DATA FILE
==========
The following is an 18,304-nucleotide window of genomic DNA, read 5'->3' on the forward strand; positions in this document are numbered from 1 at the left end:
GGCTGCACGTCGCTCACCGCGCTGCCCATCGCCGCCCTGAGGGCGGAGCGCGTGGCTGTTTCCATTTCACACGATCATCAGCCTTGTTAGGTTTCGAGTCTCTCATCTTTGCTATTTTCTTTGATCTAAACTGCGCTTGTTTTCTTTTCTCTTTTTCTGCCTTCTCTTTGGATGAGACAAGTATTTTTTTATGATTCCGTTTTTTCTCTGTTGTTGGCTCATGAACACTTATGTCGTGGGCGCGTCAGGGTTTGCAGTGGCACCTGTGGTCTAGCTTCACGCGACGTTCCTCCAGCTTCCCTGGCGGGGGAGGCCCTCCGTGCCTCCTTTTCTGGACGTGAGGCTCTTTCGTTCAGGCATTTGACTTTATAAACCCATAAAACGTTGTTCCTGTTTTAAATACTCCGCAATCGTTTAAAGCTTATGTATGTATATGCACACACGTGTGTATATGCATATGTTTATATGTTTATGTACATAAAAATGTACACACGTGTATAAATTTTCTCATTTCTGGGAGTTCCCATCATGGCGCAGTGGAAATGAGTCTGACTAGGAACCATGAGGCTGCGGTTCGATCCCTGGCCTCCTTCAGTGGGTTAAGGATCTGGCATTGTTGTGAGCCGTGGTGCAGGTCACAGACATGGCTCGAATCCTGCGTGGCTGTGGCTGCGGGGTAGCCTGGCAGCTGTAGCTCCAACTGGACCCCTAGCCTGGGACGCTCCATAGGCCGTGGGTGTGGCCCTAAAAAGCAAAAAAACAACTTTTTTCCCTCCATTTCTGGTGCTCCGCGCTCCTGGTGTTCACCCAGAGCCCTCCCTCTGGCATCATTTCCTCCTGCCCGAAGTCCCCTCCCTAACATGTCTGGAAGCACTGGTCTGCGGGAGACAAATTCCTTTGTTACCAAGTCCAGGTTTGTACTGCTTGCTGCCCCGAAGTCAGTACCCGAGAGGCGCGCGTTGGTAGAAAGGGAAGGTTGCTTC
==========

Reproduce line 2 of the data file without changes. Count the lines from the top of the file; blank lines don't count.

GGCTGCACGTCGCTCACCGCGCTGCCCATCGCCGCCCTGAGGGCGGAGCGCGTGGCTGTTTCCATTTCACACGATCATCAGCCTTGTTAGGTTTCGAGTCTCTCATCTTTGCTATTTTCTTTGATCTAAACTGCGCTTGTTTTCTTTTCTCTTTTTCTGCCTTCTCTTTGGATGAGACAAGTATTTTTTTATGATTCCGTTTTTTCTCTGTTGTTGGCTCATGAACACTTATGTCGTGGGCGCGTCAGGGTTTGCAGTGGCACCTGTGGTCTAGCTTCACGCGACGTTCCTCCAGCTTCCCTGGCGGGGGAGGCCCTCCGTGCCTCCTTTTCTGGACGTGAGGCTCTTTCGTTCAGGCATTTGACTTTATAAACCCATAAAACGTTGTTCCTGTTTTAAATACTCCGCAATCGTTTAAAGCTTATGTATGTATATGCACACACGTGTGTATATGCATATGTTTATATGTTTATGTACATAAAAATGTACACACGTGTATAAATTTTCTCATTTCTGGGAGTTCCCATCATGGCGCAGTGGAAATGAGTCTGACTAGGAACCATGAGGCTGCGGTTCGATCCCTGGCCTCCTTCAGTGGGTTAAGGATCTGGCATTGTTGTGAGCCGTGGTGCAGGTCACAGACATGGCTCGAATCCTGCGTGGCTGTGGCTGCGGGGTAGCCTGGCAGCTGTAGCTCCAACTGGACCCCTAGCCTGGGACGCTCCATAGGCCGTGGGTGTGGCCCTAAAAAGCAAAAAAACAACTTTTTTCCCTCCATTTCTGGTGCTCCGCGCTCCTGGTGTTCACCCAGAGCCCTCCCTCTGGCATCATTTCCTCCTGCCCGAAGTCCCCTCCCTAACATGTCTGGAAGCACTGGTCTGCGGGAGACAAATTCCTTTGTTACCAAGTCCAGGTTTGTACTGCTTGCTGCCCCGAAGTCAGTACCCGAGAGGCGCGCGTTGGTAGAAAGGGAAGGTTGCTTC